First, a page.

AFL Round 5 – Fremantle v Richmond: A desperate history

 By David Zampatti

Nothing really matters but the end.

One point Fremantle. Chaos. Six seconds to go, Houli, running across the centre, pumps the ball down to the teeth of goal; it arrives at the pack with two seconds to go and disappears behind a flurry of arms, legs and backs. In the adrenal slow-motion of the train wreck we were living through, all I see are yellow sashes and white numbers – Riewoldt, Vickery and McGuane – tracking it back to the goalmouth. I can also see Ray Chamberlain lurking in the pocket, looking for all the world like someone itching to be the Man of the Moment…

They’re always fraught, these Richmond games. On paper, it’s not an especially storied history, a mere 28 games over 19 seasons, no finals, but it includes our very first, fittingly enough on April Fool’s Day 1995 (Richmond 12.18 (90) d Fremantle 12.13 (85) at the MCG). Since then we’ve won twelve to their fourteen, with seven games decided by less than a goal each way.

But it’s a particular and desperate history, a shared, gnawing hunger for respect, two cries from wildernesses for the club that was set up to be a joke and the club that has become one over a horrible thirty years. It might have occurred to me back at that first game that we would be yoked together by misfortune and misadventure, that between us we’d play finals only five times in the next, combined, 36 seasons, that Campbell and Bowden and Richardson would torment us for a decade, that Parker would kick out straight to Hollands at the death in 1999.

Or that Vickery would glance the ball along the goal line and into the goal umpire’s crotch on Friday night.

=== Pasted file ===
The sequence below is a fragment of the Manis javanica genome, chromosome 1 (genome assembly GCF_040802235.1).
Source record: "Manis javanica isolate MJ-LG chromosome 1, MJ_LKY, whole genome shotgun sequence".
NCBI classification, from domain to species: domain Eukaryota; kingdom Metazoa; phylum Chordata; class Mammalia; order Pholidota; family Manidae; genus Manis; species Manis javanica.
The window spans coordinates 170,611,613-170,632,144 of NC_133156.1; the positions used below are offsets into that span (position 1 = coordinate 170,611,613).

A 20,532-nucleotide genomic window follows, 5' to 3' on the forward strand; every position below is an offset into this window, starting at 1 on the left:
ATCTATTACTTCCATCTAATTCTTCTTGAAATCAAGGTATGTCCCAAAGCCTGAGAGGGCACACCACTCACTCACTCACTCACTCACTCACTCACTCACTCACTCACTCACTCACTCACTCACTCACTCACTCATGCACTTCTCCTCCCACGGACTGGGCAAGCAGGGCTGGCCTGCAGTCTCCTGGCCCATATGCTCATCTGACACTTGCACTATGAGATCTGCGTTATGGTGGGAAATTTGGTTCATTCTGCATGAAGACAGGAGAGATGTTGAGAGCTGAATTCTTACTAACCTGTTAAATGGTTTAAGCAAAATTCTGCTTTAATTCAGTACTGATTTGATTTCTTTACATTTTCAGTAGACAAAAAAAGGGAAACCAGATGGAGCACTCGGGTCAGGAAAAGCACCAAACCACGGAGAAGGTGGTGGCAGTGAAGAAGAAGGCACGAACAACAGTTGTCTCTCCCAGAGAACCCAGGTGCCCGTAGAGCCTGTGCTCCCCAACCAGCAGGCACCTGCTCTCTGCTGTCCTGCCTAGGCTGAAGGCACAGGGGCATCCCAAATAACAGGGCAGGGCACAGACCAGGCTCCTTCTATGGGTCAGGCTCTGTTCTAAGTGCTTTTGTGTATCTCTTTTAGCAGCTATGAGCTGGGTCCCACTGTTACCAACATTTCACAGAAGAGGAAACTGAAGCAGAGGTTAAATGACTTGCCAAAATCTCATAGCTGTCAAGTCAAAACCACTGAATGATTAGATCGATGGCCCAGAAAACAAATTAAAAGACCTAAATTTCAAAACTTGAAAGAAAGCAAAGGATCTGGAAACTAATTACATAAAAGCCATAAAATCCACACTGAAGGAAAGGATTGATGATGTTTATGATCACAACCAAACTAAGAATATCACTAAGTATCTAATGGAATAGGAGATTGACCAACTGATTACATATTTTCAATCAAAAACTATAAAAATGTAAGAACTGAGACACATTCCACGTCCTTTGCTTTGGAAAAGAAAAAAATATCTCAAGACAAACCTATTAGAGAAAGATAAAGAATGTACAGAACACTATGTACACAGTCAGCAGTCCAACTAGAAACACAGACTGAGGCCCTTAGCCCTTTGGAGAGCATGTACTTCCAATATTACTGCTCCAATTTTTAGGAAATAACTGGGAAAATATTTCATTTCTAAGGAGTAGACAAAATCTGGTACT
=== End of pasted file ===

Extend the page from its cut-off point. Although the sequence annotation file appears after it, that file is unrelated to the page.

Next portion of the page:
Because we’re important to each other, whether we choose to be or not. For Richmond, we’re the low to which they must not descend. Even if they only get to play with the big guys – Collingwood, Carlton, Essendon – out of nostalgia and the gate, even if Hawthorn and Geelong and Sydney have gone past them in power, influence and success, at least, surely, they can beat the Dockers. Surely?

For us, Richmond has been the vulnerable big brother, the old, established, folkloric club that, right from day one, it looked like we could beat. So even if we don’t make finals, let alone flags, even if a parachuted-in bunch of marketers can change our club’s symbols – even where we live – at the stroke of a pen, even if we’re all but ignored by the football media and sniggered at by its West Australian chapter, at least we can beat the Tigers. Can’t we?

So nothing else really mattered on Friday night. Not Richmond’s blazing start or Freo’s solid comeback. Not Martin, Knights and Grigg cutting through the midfield or McPharlin and the admirable Johnson turning back tide after tide, not Bradley or Cotchin’s knees, or Fyfe’s boot. Not even White’s check side running goal that put the Tigers ahead with two minutes to go, or Ballantyne’s reply 40 seconds later.

All that really mattered was Riewoldt, Vickery and McGuane chasing the ball back to the goal line as the siren was about to go. And Ibbotson flashing between them to fall on the pill as it sounded.